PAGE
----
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What a Thrill(er)! March 1, 2013

Posted by stacey in Book List, Genre Book Discussion, Thrillers.
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Are you ready for a list of books that are fast paced, have twisty plots, and make your heart beat a little faster? Then you’ll love what’s coming! Our latest discussion featured books that fit into the suspense/thriller category and are meant to appeal to a reader’s feeling of uneasiness and build tension until the villain is defeated by the hero(ine). Sounds pretty exciting, right? Well, you’re about to find out if everyone was thrilled with their selection:

Ann: Learning to Swim by Sara J. Henry is a first novel filled with heart-stopping suspense and a touch of gothic intrigue. When Troy Chance jumps into the water from the ferry she’s riding, she is not 100% sure that she saw someone fall from the ferry boat traveling in the opposite direction. But in the cold waters of Lake Champlain she finds a little boy and drags him to safety. It’s when they finally reach the shoreline and sit together sopping wet, and the boy utters his first word, “Merci,” that the reader is hooked. Sara J. Henry is a great new voice in the mystery-suspense genre, and this book is the Winner of the 2012 Anthony Award for best first novel, 2012 Agatha Award for best first novel, and the 2012 Mary Higgins Clark Award. It was also nominated for the Barry Award and Macavity Award. I loved this book!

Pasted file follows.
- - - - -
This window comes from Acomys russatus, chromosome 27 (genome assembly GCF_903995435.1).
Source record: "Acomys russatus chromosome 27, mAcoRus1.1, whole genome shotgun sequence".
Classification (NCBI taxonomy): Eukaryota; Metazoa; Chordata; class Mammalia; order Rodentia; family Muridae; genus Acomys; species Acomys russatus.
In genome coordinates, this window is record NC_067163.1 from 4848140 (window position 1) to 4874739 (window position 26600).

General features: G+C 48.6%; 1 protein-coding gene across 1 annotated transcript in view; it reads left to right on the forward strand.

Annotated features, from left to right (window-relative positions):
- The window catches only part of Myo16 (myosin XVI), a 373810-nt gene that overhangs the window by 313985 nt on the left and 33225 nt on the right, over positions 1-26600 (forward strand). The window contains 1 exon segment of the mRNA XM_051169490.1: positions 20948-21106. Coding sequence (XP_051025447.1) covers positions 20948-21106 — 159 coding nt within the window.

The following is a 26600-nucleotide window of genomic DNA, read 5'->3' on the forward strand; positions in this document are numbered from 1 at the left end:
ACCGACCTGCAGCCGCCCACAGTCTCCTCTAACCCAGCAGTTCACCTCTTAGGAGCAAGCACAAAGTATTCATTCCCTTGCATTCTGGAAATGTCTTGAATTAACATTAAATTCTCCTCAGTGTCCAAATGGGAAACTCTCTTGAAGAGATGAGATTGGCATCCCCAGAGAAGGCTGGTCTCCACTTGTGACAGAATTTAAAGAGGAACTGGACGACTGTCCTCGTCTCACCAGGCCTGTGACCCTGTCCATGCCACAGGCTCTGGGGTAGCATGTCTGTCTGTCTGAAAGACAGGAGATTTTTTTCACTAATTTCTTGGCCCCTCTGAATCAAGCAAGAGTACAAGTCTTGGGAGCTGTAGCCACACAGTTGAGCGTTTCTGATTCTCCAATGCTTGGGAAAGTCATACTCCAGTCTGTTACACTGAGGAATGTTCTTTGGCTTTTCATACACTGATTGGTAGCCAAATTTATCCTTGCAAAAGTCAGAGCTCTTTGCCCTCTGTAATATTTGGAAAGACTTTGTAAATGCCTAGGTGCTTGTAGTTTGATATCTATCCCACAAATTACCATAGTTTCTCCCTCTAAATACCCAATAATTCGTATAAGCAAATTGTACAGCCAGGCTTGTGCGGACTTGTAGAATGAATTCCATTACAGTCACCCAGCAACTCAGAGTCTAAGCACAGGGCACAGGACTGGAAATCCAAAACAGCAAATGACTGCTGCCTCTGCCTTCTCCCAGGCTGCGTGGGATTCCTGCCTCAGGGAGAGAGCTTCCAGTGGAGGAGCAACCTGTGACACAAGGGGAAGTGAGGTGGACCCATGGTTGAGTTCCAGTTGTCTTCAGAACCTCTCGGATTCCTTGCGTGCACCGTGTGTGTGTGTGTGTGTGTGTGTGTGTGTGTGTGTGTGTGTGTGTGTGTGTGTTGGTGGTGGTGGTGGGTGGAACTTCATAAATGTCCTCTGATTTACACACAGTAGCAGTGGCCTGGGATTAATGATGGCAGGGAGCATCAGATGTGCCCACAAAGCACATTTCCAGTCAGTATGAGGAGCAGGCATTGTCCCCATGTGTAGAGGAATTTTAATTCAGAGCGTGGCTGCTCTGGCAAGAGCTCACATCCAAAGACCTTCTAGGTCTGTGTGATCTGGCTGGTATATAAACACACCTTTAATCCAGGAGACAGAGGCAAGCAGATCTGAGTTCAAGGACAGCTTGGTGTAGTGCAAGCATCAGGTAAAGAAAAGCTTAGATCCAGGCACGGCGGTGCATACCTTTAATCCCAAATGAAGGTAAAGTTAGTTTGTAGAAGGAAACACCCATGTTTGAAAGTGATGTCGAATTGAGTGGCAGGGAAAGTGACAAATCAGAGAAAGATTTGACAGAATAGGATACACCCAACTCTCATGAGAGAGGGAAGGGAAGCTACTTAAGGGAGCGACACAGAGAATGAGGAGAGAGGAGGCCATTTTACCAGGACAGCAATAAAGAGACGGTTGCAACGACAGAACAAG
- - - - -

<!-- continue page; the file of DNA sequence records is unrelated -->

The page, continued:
Carol: In A Killing in the Hills by Julia Keller, Bell Elkins grew up in the shadow of the mountain in Acker’s Gap, West Virginia, where one violent night ended her childhood and destroyed her family, leaving Bell to bounce from one bad foster home to the next. She escaped as a married young woman, and went to law school, but couldn’t handle life in busy Washington D.C. with her charming by straying husband, Sam, a lobbyist’s attorney. Drawn to return to home to make a difference after her marriage falls apart, Bell and her daughter Carla moved back to Acker’s Gap and now, Bell is Raythune county’s no-nonsense prosecuting attorney–determined to drive out the rampant prescription drug peddlers in town. When Carla becomes a witness to a violent triple murder, however, will their sleepy town ever feel safe again? Why were these men killed? Was it random? Drug related? An already sullen teen, Carla is shocked and horrified by what she saw, but, too tough to admit it, she puts herself in jeopardy to help her mother do her job. With its wonderfully flawed characters, a atmospherically painted West Virginia, and plenty of white knuckled moments, this first novel will keep your eyes glued to the pages. By the time they reach the book’s impossible to guess ending, readers will look forward to returning to Acker’s Gap.